What would Hildegard be today? Her life leaves many points-of-entry into which our admiration can take hold. We observe this by the people to whom she appeals the most. There are the strict academics, fervent theologians, the committed artists, traditional medical doctors, playwrights and performers, the shamanistic healers, and new-age mystics. And there are many others who stumble into stories of her life, forever altering their view of their own life, unlocking potential and purpose.
It’s hard to imagine these wildly disparate professions wrapped into a single person. Most of us have learned that the market rewards strict adherence to one discrete identity. Thus by muddying our persona and openly pursuing new interests, we risk diluting our personal brand.
Hildegard’s Bold Diversity
An accountant should behave like an accountant, a musician ought to carry herself like a musician, and if our doctor adopted the manners of either accountant or musician, we might seek a second opinion. Hildegard appeals in part because she embodied this diversity of persona and for her fearlessness to explore creativity accordingly. But as we believe, and as Virtue is poised to deliver, her story is also about her living a life of emotion.
Ultimately, we all appreciate her for accepting risk, and that’s where the idea of Dr. Tim Slover’s Virtue lives richly in Hildegard’s shadow.
About Tim Slover and Jerry Rapier
Tim Slover completed his PhD in English at the University of Michigan and currently teaches theatre at the University of Utah. Like many, Tim first discovered Hildegard von Bingen through her music. In 1999 he saw Emma Kirkby perform “A Feather on the Breath of God” at a cathedral in London, and he was hooked. In fact, during our conversation Tim encouraged us to take a look at a band we’d been exploring, VocaME.
Jerry Rapier has been the Artistic Director of Plan-B Theatre since 2000, where is fortunate to work with playwrights every day.
Questions for Christy Summerhays, Hildegard in Virtue
Christy Summerhays plays Hildegard in Virtue. We asked her to tell us a little about what it meant to prepare for playing Hildegard.
HH. Tell us a little about how Hildegard’s creative power affected your preparation for the lead role, Hildegard of Bingen. Did you learn anything about Hildegard that you’ll keep for future performances (and life)?
CS. So many of us, out of fear mostly, feel it necessary to hide who we really are. Hildegard von Bingen didn’t seem to be capable of doing this. As I study her life in preparation of playing this role, I am reminded of the women who have inspired me most in my life and they all seem to have this same quality – the ability to be true to who they really are, regardless of the consequences. Interestingly enough they were also some of the most creatively free people I have known.
Conformity has never been a friend to creativity and what’s so wonderful about Hildegard’s life is that she was able to take the little power she found herself with (so rare for women of her time) and truly RUN with it! She was able to break through (or ignore) the expected role of women and be true to herself – and the breadth and depth of what came out of this is truly extraordinary.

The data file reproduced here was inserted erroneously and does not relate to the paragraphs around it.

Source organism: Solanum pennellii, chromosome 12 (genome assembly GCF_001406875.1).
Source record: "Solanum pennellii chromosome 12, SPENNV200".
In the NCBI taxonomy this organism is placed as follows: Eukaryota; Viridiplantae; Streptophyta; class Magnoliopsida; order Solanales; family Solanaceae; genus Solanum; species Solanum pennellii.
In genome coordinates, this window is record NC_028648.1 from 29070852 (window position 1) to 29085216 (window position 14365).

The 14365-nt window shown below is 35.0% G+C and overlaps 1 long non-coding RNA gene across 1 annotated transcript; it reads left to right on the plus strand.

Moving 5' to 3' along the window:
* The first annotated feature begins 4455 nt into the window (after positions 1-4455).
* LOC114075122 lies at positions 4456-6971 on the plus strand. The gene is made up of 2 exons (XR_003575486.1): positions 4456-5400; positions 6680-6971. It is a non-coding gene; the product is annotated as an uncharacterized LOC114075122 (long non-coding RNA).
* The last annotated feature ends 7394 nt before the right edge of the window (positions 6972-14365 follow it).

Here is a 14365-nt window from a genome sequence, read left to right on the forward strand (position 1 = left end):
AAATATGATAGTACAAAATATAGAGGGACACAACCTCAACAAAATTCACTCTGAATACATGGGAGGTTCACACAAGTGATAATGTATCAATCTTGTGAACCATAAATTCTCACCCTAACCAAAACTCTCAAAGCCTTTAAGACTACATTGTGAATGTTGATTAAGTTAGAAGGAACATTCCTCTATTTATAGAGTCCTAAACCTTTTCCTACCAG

Of course, as an actor, my job is to find the real person, and in this case it’s going to be more of a challenge than usual. It’s like being asked to play Mother Theresa, or Jesus or something. Lucky for me, Tim Slover’s script makes my job much easier. He has done the “fleshing out” beautifully and I look forward, after this period of “awe”, to jumping into the skin of the real woman.
Questions for Tim Slover, the playwright of Virtue
We asked Tim Slover, the playwright a few questions about Virtue.
HH. Hildegard is often associated with the divine feminine spirit. How has that influenced your work?
TS. While many dislike the idea of gender distinction in their contemplation or worship, it’s undeniable that women have played a large and important role in mysticism, and many spiritual traditions, including at least one Christian church, recognize a female deity or the power of feminine aspects of divinity: maternal love, nurturing leadership, merciful wisdom, compassionate passion—all found in the life, works, and thought of Hildegard. As I wrote Virtue, and particularly as I concentrated on Hildegard and let her come to life in my mind, I was more than a few times overwhelmed by those divine characteristics.
HH. What is it like to write a feminine-focused piece, as a male?
TS. It’s humbling. But then it always is. Every character in every play everyone writes is “other”, outside the skin and psyche of the playwright, who must make an imaginative leap into their thoughts and feelings. One way to do that is through research—and I have a wife, a sister, the memories of a mother, and friends and colleagues who are women, all of whom have been instrumental in helping me “get it right” when it comes to female character and voice. Hildegard, herself, through her own writings, has been a guide to me, as have excellent biographies of her by Fiona Maddocks, Sabina Flanagan, and others. But, honestly, there’s something else at work here. Someone once asked C.S. Lewis why he thought he could write children’s stories—since he was (then) unmarried and had no children. His answer was that he had, himself, been a child. I have had my own feminine side to draw on as I’ve worked to dramatize the remarkable lives of Hildegard and Richardis.
HH. You touch on issues of sexuality, and briefly discuss the limitations of formal hagiography. Do you think there’s value in exploring the way humans probably lived, rather than adhering to the more accessible saintly stories?
TS. Yes. I would go further. As expressed by the hagiographers, there is little human to relate to—whether the subject is Hildegard, George Frederick Handel, Alexander Hamilton, or Queen Elizabeth I, all of whom have been subjects of my plays. While I believe very strongly that it’s cheating to willfully misrepresent the characters and events of these titanic figures—if you’re just painting onto historical characters your own doctrines and obsessions, I say, leave them alone!—I believe just as strongly that dramatizing their documented humanity, their fears and foibles, does them the service of showing just where in the turmoil of real life their greatness lay.